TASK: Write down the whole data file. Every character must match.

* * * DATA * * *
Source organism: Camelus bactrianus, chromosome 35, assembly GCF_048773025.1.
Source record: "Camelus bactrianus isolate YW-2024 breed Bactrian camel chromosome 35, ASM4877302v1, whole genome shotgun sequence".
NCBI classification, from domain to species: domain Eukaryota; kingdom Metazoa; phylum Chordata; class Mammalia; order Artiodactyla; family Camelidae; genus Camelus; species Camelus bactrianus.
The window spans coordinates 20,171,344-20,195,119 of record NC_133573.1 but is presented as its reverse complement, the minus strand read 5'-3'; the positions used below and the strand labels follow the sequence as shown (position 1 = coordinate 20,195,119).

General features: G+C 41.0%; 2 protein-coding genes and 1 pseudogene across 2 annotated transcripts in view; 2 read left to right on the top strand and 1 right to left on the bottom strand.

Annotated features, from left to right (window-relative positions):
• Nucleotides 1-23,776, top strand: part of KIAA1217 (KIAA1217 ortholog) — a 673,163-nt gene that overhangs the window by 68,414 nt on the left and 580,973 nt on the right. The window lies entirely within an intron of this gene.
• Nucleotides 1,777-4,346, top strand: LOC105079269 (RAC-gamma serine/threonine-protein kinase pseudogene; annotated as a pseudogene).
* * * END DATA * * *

Source organism: Camelus bactrianus, chromosome 35, assembly GCF_048773025.1.
Source record: "Camelus bactrianus isolate YW-2024 breed Bactrian camel chromosome 35, ASM4877302v1, whole genome shotgun sequence".
NCBI classification, from domain to species: domain Eukaryota; kingdom Metazoa; phylum Chordata; class Mammalia; order Artiodactyla; family Camelidae; genus Camelus; species Camelus bactrianus.
The window spans coordinates 20,171,344-20,195,119 of record NC_133573.1 but is presented as its reverse complement, the minus strand read 5'-3'; the positions used below and the strand labels follow the sequence as shown (position 1 = coordinate 20,195,119).

General features: G+C 41.0%; 2 protein-coding genes and 1 pseudogene across 2 annotated transcripts in view; 2 read left to right on the top strand and 1 right to left on the bottom strand.

Annotated features, from left to right (window-relative positions):
• Nucleotides 1-23,776, top strand: part of KIAA1217 (KIAA1217 ortholog) — a 673,163-nt gene that overhangs the window by 68,414 nt on the left and 580,973 nt on the right. The window lies entirely within an intron of this gene.
• Nucleotides 1,777-4,346, top strand: LOC105079269 (RAC-gamma serine/threonine-protein kinase pseudogene; annotated as a pseudogene).